(a)

Allow recovery by the procurement organization to proceed and may attend and witness all procedures before, during and after removal of the part; or

(b)

If the coroner or designee reasonably believes that the part may be involved in determining the decedents cause or manner of death, deny recovery by the procurement organization.

7.

If the coroner or designee denies recovery under subsection 6:

(a)

The coroner or designee shall:

(1)

Document in a record the specific reasons for not allowing recovery of the part;

(2)

Include the specific reasons in the records of the coroner; and

(3)

Share such records, including, without limitation, the specific reasons documented by the coroner or designee for not allowing recovery of the part, with the procurement organization in the interest of improving the protocols developed pursuant to subsection 10; and

(b)

The procurement organization shall include in its records the specific reasons documented by the coroner or designee for not allowing recovery of the part.

8.

If the coroner or designee allows recovery of a part under subsection 4, 5 or 6, the procurement organization, upon request, shall cause the physician or technician who removes the part to provide the coroner, in a timely manner, with a record describing the condition of the part, a biopsy, a photograph and any other information and observations that would assist in the postmortem examination.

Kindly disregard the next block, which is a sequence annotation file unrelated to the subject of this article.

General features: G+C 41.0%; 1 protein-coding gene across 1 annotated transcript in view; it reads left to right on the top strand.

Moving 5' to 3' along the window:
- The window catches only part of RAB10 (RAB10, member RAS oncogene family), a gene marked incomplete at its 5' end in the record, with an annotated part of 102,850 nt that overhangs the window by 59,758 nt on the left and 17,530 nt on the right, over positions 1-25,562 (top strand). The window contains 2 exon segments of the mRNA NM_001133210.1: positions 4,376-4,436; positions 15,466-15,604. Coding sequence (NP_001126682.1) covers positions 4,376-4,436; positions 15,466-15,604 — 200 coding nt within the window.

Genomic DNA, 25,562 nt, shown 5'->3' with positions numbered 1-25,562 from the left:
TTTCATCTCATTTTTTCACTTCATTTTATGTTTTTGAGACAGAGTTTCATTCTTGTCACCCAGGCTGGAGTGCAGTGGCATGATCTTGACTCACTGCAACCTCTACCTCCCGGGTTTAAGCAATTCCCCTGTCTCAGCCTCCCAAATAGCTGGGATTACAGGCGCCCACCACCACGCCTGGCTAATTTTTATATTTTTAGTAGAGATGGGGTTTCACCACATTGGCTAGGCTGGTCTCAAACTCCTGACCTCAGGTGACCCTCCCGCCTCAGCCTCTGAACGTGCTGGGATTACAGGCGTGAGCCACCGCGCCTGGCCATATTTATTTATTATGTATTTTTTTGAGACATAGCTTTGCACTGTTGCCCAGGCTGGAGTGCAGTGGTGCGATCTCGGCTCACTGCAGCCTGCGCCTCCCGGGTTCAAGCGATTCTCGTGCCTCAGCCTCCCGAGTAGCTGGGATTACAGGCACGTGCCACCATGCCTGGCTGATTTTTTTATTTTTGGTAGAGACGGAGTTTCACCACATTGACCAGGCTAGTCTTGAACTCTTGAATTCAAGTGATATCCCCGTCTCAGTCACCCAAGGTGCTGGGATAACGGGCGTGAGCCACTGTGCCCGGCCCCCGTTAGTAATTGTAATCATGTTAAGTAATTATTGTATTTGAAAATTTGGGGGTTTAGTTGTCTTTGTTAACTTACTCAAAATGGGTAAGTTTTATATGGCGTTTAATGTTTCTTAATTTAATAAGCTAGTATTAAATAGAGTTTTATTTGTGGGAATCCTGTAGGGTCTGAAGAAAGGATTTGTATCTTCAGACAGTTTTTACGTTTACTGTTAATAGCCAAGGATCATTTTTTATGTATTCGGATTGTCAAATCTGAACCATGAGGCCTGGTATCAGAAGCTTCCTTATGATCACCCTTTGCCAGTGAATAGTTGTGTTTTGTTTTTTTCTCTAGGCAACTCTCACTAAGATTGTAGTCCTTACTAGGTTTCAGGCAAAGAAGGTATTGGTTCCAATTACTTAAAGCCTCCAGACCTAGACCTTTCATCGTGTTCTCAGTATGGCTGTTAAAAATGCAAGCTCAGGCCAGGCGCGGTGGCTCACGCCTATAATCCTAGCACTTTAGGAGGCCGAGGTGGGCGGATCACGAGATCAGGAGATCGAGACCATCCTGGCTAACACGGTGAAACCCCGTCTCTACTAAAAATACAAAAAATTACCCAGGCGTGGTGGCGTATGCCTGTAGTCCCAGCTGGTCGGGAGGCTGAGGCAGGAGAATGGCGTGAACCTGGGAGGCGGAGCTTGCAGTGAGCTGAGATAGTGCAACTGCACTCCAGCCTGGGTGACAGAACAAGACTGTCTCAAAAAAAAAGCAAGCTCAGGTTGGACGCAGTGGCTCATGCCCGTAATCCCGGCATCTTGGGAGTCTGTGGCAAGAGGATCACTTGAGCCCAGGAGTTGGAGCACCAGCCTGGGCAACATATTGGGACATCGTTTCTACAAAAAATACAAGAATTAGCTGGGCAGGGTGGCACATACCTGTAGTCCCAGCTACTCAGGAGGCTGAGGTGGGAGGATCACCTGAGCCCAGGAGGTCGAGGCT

9.

If a coroner or designee elects to attend and witness a removal procedure under subsection 5 or 6, the procurement organization requesting the recovery of the part shall, upon request by the coroner or designee, reimburse the coroner or designee for the additional costs incurred in attending and witnessing the removal procedure.

10.

For purposes of subsection 6, the coroner and the procurement organization shall develop mutually agreed-upon protocols to resolve conflicts between the coroner and the procurement organization regarding the recovery of parts. The protocols:

(a)

Must focus on maximizing the recovery of parts for the purpose of transplantation or therapy;

(b)

Must allow the coroner the right to deny recovery of a part where recovery of the part could interfere with the postmortem investigation into the decedents cause or manner of death; and

(c)

May include, without limitation, requirements and procedures concerning:

(1)

Consultations and cooperation between the coroner or designee and the physician or technician designated by the procurement organization to remove the part;

(2)

The taking of photographs before, during and after removal of the part;

(3)

Video recording the removal procedure; and

(4)

The taking of tissue samples from the part and the conducting of biopsies, testing or other examinations of the part.
Source
Last accessed
Feb. 3, 2020